12. “Pot (shrine) shopping” trying to accumulate as many pots as possible is not good, if you have not been given permission through proper divination to acquire those (shrines) pots. Having a shrine is HARD work. These are representations of the Orisa and require lots of care.

Remember, it is not about you (the human), but the Egungun, the Orisa, and Olodumare!

For Priests:

Everyone has Elders to answer to, be it godparents, your Eegun (ancestors), the Orisa, and Olodumare. This list of dos and dont’s are my observations and interactions with other Priests here in the states and abroad. I have 13 years as an Egungun Priestess and 12 years as an Orisa Priestess. In those years I have witnessed things that would unravel my gele (headwrap) and make me shake my head in disbelief.

Initiates, Priests and Elders must be moral beacons for others to follow.

  1. Having a zillion ilekes on, wearing a gele, agbada, or acquiring a ton of titles does not merit respect. So stop getting pissed or annoyed if someone doesn’t know you or Dobale to you. It’s about the Orisa, NOT stroking your ego.
  2. PLEASE STOP cutting corners and doing shoddy Priest work. You do your clients and godchildren a disservice and you are just making that individual think that ALL Priests are like that.
  3. If you have a bill that needs to paid find reputable and fair means to do so. Please do not jack up your prices for spiritual work or start telling that client or godchild they need a head feeding, bath, or sacrifice needs to be performed.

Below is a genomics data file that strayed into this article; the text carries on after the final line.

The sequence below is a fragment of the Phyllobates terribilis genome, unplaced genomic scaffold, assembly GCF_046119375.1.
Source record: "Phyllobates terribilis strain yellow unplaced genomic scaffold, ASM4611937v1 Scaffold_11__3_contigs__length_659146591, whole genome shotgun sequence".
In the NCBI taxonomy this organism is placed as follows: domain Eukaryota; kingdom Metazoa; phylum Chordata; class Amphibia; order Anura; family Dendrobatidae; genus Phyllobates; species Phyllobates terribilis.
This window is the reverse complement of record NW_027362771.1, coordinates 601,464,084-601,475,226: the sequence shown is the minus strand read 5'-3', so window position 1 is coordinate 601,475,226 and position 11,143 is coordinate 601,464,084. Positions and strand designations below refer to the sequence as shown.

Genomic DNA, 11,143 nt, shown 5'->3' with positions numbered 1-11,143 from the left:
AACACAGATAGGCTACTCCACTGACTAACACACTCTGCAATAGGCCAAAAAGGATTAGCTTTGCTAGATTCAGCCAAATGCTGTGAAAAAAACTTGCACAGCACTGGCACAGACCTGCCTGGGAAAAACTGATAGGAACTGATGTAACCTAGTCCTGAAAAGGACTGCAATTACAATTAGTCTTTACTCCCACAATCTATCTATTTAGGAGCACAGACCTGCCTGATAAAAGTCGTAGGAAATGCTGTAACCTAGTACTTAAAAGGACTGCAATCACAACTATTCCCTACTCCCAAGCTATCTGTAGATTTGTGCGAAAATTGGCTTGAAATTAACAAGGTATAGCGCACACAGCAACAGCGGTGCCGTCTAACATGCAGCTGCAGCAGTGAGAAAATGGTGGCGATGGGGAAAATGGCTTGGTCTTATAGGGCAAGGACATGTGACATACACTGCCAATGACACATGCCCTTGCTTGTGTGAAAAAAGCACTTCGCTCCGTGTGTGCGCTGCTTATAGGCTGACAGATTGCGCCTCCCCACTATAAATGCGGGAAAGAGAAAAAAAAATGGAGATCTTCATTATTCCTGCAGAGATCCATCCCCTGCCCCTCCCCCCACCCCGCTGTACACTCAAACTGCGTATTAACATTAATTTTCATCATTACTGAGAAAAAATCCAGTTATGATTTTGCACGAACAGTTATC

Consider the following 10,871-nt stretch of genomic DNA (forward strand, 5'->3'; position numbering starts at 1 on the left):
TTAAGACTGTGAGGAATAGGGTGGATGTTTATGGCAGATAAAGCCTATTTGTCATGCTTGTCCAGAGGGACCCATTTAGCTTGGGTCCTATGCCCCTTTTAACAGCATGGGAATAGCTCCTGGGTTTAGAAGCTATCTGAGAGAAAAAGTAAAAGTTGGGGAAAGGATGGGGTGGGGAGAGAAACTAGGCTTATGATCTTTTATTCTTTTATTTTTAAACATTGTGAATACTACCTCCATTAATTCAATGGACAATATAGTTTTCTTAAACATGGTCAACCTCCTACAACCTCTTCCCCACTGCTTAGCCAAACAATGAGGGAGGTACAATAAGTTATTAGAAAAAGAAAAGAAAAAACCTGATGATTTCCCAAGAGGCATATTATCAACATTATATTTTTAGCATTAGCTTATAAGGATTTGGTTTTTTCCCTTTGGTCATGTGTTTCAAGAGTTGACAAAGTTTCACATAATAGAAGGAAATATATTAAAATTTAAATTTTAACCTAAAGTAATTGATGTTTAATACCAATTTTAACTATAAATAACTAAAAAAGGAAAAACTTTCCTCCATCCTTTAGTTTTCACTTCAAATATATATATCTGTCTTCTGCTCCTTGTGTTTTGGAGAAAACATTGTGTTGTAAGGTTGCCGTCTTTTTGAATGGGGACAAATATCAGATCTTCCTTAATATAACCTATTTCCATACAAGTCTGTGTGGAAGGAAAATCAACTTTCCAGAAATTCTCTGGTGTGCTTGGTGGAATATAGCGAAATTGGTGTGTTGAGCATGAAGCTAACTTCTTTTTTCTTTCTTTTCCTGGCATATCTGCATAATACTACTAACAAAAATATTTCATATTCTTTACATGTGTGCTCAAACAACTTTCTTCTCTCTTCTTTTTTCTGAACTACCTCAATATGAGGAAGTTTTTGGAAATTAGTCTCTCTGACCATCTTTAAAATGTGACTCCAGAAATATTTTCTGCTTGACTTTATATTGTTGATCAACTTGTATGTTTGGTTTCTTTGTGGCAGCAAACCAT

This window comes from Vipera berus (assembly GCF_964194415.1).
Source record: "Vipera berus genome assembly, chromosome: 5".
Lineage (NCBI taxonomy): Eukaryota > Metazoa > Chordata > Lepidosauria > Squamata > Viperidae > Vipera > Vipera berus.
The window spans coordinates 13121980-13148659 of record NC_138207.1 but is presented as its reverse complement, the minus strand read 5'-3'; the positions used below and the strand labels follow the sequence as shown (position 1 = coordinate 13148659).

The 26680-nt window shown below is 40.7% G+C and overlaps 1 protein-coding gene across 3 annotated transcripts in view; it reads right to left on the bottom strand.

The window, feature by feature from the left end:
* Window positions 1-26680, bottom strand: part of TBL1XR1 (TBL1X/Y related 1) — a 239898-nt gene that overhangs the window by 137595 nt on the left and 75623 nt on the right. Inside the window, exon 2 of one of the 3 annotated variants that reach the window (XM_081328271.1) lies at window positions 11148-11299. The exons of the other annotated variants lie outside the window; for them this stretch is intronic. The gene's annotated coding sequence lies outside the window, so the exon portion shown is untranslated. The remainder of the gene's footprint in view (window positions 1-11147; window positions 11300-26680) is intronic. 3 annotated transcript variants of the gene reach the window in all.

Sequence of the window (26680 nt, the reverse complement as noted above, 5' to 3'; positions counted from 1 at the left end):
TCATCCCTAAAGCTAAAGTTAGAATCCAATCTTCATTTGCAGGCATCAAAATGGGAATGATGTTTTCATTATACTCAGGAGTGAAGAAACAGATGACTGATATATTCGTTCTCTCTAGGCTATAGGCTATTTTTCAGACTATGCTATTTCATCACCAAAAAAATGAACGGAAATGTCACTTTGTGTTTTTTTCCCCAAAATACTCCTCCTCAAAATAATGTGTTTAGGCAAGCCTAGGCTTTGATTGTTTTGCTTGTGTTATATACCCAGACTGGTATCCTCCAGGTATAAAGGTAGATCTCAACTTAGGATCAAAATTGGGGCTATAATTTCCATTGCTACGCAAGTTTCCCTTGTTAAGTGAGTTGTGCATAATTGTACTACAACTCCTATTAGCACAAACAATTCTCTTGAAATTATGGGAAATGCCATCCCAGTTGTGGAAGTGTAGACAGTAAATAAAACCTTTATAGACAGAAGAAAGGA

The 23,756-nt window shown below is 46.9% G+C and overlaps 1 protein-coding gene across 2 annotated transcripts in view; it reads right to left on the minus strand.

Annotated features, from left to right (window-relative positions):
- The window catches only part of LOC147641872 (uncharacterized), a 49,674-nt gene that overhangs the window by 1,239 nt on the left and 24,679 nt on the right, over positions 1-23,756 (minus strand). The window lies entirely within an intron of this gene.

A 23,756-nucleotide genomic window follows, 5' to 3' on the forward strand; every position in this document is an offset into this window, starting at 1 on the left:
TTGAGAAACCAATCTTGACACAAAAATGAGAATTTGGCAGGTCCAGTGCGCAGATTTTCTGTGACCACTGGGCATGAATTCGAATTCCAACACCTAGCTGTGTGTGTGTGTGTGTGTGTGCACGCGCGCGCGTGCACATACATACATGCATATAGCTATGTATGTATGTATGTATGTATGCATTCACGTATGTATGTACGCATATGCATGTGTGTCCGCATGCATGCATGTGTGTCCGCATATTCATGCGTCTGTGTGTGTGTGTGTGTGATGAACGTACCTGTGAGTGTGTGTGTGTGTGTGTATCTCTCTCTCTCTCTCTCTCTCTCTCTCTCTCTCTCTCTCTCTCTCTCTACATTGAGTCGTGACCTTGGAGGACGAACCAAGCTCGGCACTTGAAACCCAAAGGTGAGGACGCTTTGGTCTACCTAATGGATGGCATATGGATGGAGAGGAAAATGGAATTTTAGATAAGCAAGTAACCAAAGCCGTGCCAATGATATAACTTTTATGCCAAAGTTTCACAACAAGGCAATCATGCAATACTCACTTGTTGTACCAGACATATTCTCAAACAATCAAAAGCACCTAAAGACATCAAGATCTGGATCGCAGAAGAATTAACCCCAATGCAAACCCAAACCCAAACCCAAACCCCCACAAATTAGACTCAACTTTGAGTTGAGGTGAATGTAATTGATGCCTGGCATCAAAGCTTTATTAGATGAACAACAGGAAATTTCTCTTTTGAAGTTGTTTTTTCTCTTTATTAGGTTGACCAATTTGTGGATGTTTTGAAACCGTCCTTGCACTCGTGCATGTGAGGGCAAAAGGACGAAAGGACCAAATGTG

4. If you do not know HOW to initiate or give a shrine/pot properly, then please put your ego to the side and defer to an Elder.
  5. It is taboo and disrespectful to open another Priests’ shrine (pot), to see what is inside without their EXPRESSED consent or knowledge. It is VERY taboo to look inside a shrine, if you do not have that shrine.
  6. STOP threatening a client or godchild with your “power” and telling them that if they do not do such and such, you will send (name Orisa or the Iyami) after them.
  7. Stop doing juju against someone who hasn’t warranted it. There is a fine line between the sacred and the profane. Remember KARMA and what will come back to you if you spiritually attack someone unjustly. (I was taught, there is nothing wrong with protecting yourself. But if you are being attacked, let the Orisa guide you in your actions.)